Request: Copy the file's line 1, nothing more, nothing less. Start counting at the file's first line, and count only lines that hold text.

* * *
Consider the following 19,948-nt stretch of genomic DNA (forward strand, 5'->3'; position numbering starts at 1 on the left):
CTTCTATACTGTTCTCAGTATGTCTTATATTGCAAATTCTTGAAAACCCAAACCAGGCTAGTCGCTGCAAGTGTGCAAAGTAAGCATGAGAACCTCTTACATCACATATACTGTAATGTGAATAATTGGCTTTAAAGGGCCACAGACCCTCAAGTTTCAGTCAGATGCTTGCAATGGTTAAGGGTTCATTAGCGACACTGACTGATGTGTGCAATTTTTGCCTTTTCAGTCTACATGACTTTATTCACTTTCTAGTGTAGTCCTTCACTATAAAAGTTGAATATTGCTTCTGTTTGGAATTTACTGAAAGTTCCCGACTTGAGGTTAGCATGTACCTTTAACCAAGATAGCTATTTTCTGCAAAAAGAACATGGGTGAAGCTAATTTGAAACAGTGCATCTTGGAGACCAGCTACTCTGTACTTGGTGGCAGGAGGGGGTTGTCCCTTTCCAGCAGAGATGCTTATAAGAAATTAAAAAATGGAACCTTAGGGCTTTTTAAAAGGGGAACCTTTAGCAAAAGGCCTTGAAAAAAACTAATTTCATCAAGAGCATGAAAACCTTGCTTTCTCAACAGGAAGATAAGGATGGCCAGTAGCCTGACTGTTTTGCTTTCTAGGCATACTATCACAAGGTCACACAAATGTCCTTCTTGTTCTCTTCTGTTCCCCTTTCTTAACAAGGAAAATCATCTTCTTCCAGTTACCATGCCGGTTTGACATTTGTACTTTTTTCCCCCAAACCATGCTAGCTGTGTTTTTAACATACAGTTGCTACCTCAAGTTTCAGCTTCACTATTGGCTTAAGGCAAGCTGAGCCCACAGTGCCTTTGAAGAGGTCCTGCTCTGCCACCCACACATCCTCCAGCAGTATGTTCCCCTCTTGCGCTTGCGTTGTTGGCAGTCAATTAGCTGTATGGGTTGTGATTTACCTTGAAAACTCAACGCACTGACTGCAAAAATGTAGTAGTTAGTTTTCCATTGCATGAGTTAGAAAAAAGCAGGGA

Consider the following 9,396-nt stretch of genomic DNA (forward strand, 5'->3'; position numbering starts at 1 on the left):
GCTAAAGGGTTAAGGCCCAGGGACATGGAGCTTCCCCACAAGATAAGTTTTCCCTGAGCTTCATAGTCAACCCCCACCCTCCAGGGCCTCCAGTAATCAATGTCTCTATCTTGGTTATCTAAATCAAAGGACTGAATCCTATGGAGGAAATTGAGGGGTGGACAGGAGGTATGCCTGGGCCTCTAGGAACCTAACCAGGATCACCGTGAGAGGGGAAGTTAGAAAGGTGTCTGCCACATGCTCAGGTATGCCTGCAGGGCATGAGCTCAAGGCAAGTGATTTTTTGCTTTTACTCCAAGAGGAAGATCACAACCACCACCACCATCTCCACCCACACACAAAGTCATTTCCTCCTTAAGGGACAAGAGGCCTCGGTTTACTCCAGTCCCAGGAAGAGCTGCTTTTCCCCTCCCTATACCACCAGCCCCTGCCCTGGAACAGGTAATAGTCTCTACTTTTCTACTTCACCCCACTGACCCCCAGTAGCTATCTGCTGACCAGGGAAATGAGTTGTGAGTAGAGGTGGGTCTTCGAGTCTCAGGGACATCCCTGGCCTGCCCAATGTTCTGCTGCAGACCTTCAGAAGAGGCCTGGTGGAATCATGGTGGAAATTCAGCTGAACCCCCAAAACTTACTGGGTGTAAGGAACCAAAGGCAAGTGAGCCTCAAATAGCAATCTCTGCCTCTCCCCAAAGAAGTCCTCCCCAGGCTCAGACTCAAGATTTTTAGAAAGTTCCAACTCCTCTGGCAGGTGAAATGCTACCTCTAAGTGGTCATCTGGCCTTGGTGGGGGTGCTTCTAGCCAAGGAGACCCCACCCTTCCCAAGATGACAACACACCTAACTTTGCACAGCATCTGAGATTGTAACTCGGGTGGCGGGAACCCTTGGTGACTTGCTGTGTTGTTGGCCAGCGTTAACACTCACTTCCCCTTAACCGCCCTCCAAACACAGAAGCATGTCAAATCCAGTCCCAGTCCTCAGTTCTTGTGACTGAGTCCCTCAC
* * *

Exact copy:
Consider the following 19,948-nt stretch of genomic DNA (forward strand, 5'->3'; position numbering starts at 1 on the left):